Factor 5 refers to “Working in Partnership with Women”. The mean score of 77.6 out of a possible 84 reflects a high level of agreement. This 12-item scale includes items related to informed choice and participation in health care decisions (items 27 and 52), inclusion of the woman’s significant others (items 62 and 49), and an approach to care that considers the woman holistically (items 48 and 50). The importance of respecting women’s autonomy in childbirth has long been understood and includes encouraging participation in health care decisions which is central to the partnership model of midwifery [46]. Involvement in decision making is associated with a greater sense of safety in childbirth and the World Health Organization (2016) has identified respect and autonomy as key features of quality maternity care.

Reliable and valid measurement of woman-centred care has several applications. The WCCS-MSR will be useful in contemporary practice to not only highlight best practice by midwives but identify areas in need of improvement. Repeating the tool over time could be included in professional development and as a reliable indicator of quality care. The WCCS-MSR could be used in pre-registration midwifery programs to make the elements of woman-centred care explicit to students, enable self-assessment, as well as identify areas for improvement. Woman-centred care is a universal principle and as such the WCCS-SR has applicability to all English-speaking midwives in any maternity care context.

Limitations

There are several limitations associated with this preliminary study. Although a relatively large sample was recruited, 81 respondents (20%) commenced but did not complete the survey introducing possible response bias. Consequently, respondents may systematically differ from those who withdrew or did not respond. Additionally, the number of midwives invited to participate through professional networks and Facebook could not be determined, therefore a true response rate could not be calculated. The inability to contact respondents also precluded test–retest reliability being assessed. Generalisability may be limited as this survey was only distributed in Australia and New Zealand. The recruited sample was over-represented by Australian midwives working in a caseload model of care. The over representation may reflect the interest of caseload midwives in woman-centred care, introducing possible bias. Although the tool development team were geographically diverse, the overall network may have been homogenous thereby limiting the reach to different sectors of the midwifery community. Concurrent validity could not be established as the research team were unable to locate a similar tool in the literature. To this point, the topic has been primarily investigated through qualitative studies.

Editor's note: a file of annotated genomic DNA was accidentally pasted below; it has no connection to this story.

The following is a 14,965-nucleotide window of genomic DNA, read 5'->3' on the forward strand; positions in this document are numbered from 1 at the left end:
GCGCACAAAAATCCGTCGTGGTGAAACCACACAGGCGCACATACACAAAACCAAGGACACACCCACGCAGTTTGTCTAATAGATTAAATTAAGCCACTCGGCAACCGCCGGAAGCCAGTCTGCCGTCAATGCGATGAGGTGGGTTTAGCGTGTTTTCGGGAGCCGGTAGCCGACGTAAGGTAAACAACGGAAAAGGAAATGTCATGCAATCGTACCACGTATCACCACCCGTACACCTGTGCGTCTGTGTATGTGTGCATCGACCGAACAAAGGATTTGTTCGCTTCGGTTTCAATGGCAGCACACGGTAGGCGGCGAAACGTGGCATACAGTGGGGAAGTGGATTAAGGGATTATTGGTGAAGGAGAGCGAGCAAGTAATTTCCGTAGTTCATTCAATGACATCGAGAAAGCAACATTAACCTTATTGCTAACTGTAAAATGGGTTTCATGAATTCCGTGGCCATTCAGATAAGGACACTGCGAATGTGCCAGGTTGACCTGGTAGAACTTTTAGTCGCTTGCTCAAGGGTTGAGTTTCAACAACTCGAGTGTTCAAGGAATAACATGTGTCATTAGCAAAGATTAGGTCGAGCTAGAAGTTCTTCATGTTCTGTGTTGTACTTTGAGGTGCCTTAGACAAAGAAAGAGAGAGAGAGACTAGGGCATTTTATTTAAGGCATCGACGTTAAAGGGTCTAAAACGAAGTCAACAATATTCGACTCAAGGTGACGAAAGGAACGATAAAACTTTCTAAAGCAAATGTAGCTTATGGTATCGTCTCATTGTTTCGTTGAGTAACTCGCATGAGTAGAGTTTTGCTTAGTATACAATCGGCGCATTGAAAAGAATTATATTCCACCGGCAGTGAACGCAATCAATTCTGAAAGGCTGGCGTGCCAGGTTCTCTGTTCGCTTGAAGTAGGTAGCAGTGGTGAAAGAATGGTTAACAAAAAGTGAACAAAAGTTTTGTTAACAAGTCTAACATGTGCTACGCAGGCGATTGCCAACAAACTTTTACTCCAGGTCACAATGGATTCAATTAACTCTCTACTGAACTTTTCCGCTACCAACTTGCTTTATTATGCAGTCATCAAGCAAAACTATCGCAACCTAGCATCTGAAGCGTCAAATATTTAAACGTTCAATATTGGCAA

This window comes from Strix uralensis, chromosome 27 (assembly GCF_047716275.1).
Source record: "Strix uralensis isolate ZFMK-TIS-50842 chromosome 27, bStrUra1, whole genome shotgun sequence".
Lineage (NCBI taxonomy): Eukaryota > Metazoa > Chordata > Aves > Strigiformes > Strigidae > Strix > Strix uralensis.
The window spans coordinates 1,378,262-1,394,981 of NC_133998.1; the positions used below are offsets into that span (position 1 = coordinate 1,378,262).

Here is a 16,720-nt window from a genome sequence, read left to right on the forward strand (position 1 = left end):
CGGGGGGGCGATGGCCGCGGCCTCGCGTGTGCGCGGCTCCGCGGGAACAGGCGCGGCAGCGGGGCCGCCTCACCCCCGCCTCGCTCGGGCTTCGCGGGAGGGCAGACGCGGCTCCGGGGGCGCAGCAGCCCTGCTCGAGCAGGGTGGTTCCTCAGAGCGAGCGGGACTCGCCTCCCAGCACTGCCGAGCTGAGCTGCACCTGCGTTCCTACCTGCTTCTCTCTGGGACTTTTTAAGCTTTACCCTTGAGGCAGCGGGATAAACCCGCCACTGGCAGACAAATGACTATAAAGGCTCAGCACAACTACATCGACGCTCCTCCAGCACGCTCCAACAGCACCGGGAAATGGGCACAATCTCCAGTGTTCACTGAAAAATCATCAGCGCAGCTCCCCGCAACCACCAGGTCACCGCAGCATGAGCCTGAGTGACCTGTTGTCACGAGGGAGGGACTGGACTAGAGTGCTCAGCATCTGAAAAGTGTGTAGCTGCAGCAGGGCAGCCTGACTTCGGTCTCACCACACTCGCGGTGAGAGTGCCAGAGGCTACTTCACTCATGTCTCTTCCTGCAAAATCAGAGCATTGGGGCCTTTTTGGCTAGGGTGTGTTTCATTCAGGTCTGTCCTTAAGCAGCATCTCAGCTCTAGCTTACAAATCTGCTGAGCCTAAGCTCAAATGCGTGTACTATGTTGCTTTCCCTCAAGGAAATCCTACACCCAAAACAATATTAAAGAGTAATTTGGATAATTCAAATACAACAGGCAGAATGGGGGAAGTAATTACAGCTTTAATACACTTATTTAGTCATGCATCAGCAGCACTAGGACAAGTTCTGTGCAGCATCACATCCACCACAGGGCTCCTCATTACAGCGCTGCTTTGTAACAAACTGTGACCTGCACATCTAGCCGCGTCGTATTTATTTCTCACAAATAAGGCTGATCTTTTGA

Future directions

This is the first tool of its kind to enable midwives to undertake self-appraisal of their woman-centred practices. It is envisaged that the tool will be useful for reflective practice by midwives as they consider ways to develop skills and ways of caring that are aligned with professional philosophy and standards.

The team undertook rigorous tool development processes involving an analysis of systematic review findings; generation of a large pool of items; consultation with a group of experts; and piloting with a large sample of practicing midwives. WCCS-MSR items loaded on a five-factor solution which accounted for over 48% of the variance. While this proportion is acceptable, future research should aim to increase the variance accounted for, by refining existing items and adding new items where necessary. Various forms of validity testing reduced the number of items from 98 to 40 but other items that accurately reflect woman-centred midwifery care need to be included and tested. Two factors emerged with low internal consistency and further consideration of these items and testing is required. This may be achieved by validating this instrument with a larger and more diverse sample.